How to lean in to creativity.

I’m three weeks into working for myself (i.e. CEO of my life), and I have already learned so much about how to succeed on this chosen path.

When I announced (on this blog) that I was going to start working for myself, I also mentioned that 9-5 jobs have always been difficult for me. For most, when the job isn’t right or fulfilling anymore, they look for a new job. And yes, I’ve done that, too.

In fact, I started to do it this time. Because that’s the path we take, right? We need steady paychecks, health insurance, and PTO days. We need to work with teams, collaborate, and get promotions.

But the truth is, when I started looking for other full-time jobs, I knew it wasn’t going to work. Yes, some of the jobs sounded like great opportunities – but it was going to be the same job I’ve always had, just a different costume.

Since 2007, I’ve mastered the art of the side-hustle. During my first day job, I worked 8-5 as an editor and was bartending on the side, including Wednesday nights and weekends. I’d work until 3 am on Thursday mornings and get up at 6 for my office job. On Fridays, I’d get off work at 5, take a nap, and clock in at the bar at 9 pm. I slept all day on Sundays.

Over the years, I’ve edited more than 60 manuscripts, written more than 500 published articles, been an English tutor, and created and taught my Blogging courses. One of the reasons my side-hustle mastery was crafted was because I’ve always lived paycheck-to-paycheck – barely making enough on salary to pay my bills.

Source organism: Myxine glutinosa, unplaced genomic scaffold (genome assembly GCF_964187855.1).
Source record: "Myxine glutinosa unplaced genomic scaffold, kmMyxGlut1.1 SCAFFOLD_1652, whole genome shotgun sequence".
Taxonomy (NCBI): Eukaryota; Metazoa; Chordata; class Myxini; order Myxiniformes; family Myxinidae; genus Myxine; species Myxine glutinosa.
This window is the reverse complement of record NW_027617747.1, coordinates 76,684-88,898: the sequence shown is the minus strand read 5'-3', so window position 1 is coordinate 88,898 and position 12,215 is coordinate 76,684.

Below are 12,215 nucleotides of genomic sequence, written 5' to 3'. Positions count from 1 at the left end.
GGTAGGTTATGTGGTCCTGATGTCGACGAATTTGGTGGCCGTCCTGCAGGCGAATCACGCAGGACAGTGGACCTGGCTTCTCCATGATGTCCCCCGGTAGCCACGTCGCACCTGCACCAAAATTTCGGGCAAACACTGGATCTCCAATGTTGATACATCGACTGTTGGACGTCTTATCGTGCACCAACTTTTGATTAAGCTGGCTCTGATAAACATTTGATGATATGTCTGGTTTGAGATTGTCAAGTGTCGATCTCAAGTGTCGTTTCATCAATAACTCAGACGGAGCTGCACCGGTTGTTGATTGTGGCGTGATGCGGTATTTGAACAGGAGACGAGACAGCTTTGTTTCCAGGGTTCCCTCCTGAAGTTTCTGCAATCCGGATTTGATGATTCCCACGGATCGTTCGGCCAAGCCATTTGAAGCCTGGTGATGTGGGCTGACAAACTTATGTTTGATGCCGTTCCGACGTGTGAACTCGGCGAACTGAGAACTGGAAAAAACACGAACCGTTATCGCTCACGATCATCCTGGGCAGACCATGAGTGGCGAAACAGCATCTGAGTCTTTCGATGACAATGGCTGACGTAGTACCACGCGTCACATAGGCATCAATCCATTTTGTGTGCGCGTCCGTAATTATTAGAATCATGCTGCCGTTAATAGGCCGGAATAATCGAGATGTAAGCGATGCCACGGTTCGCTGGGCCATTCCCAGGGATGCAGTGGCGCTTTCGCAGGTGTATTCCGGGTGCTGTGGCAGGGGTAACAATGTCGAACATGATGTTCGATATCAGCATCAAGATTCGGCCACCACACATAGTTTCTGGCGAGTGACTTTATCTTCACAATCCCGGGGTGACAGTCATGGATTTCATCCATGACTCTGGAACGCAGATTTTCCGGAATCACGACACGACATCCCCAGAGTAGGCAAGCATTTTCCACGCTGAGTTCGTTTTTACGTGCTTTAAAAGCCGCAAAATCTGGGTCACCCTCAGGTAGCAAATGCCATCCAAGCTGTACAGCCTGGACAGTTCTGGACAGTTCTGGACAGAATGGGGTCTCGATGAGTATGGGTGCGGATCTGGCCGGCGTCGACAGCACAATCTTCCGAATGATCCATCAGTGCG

Most years though, my side gigs provided enough cash for me to enjoy meals out, shop a little, and travel. The other reason I sought outside jobs, though, was to keep my wheels turning. I have never wanted to be someone who sat at a desk with the life sucked out of me. I need more than a day job could offer.

In 2018, I started getting more work without really trying. I was getting emails and calls with work nearly falling in my lap.

I’m big on signs, and I’m very much into listening when the universe is trying to deliver a message. So, during the summer, when I was editing manuscripts on Saturdays instead of laying by the pool, I started wondering if this could sustain me full-time.

So, here I am. And while right now, working for myself means letting go of some of the luxuries that come with a 9-5 job, I know I can get there. After all, I already have health insurance. I already get to collaborate with my clients and their teams. Plus, I’m gaining freedom to do what I want, work with clients and businesses that align with my values, and I get to work from the comfort of Casa de Blanche!

So, instead of looking for full-time jobs, I reached out to several people I know who work for themselves and asked them for their advice.

I intend to share all of their advice and some of my own throughout the year, but I wanted to start with this piece of advice given to me by Sara, from the blog, Glitter and Grace :

Lean in to the voice calling you into more creative things.

Because I started this journey without so much as money for January’s bills, there was (and still is) a large part of me that feels as if I need to spend 18 hours a day applying to contract jobs and getting clients.

But, there’s also so many creative projects I’ve neglected to begin or finish because I’ve been hustling for 11 years.